> actions. Granting that I am no game theory expert (and would love to 
> hear a better informed comparison here), this seems like just another 
> example of an iterative bargaining game, ala the Prisoner's Dilemma. 
> An appeal to the reasonableness of a "tussle-friendly outcome" is just 
> as likely as not to be a gambit to "win" a larger piece of the pie... 
> unless maybe the appeal is coming from someone you already trust for 
> some unrelated reason.
> Bottom line: tussle provides a great descriptive framework for 
> understanding how, when, and why things change (or don't change), and 
> would be a fine architectural guide for a monolithic Supreme Being who 
> has prior knowledge of "what good would be good" to select as the 
> criteria for winning in any particular tussle instance -- but as soon 
> as you have two Semi-Supreme Beings they end up stuck in the same 
> bargaining game described so crudely above...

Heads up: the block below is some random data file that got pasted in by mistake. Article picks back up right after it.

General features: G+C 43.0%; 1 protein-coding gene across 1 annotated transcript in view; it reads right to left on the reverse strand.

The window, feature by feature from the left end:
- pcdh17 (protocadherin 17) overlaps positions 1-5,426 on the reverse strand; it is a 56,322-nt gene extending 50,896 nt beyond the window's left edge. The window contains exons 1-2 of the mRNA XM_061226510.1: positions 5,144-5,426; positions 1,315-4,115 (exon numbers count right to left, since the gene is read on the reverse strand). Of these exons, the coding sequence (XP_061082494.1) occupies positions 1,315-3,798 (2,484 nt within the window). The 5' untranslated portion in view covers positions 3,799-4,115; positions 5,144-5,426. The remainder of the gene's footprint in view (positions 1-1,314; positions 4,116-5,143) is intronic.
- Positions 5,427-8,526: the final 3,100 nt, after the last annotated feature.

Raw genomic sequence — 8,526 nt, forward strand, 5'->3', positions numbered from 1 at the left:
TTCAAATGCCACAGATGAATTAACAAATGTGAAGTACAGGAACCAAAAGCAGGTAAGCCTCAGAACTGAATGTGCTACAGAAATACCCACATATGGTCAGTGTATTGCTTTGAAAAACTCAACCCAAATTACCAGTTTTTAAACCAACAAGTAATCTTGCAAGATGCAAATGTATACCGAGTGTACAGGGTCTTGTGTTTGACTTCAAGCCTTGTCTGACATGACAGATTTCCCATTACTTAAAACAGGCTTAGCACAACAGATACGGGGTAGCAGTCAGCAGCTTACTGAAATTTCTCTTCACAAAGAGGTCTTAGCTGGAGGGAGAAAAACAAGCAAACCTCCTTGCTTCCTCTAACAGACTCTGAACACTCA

> Regards all,
> TV
> On May 21, 2007, at 7:10 PM, Bob Briscoe wrote:
>> David,
>> Going back to your opening posting in this thread...
>> At 15:57 15/05/2007, David P. Reed wrote:
>>> I call for others to join me in constructing the next Internet, not 
>>> as an extension of the current Internet, because that Internet is 
>>> corrupted by people who do not value innovation, connectivity, and 
>>> the ability to absorb new ideas from the user community.
>> So, how do we make an Internet that can evolve to meet all sorts of 
>> future social and economic desires, except it mustn't evolve away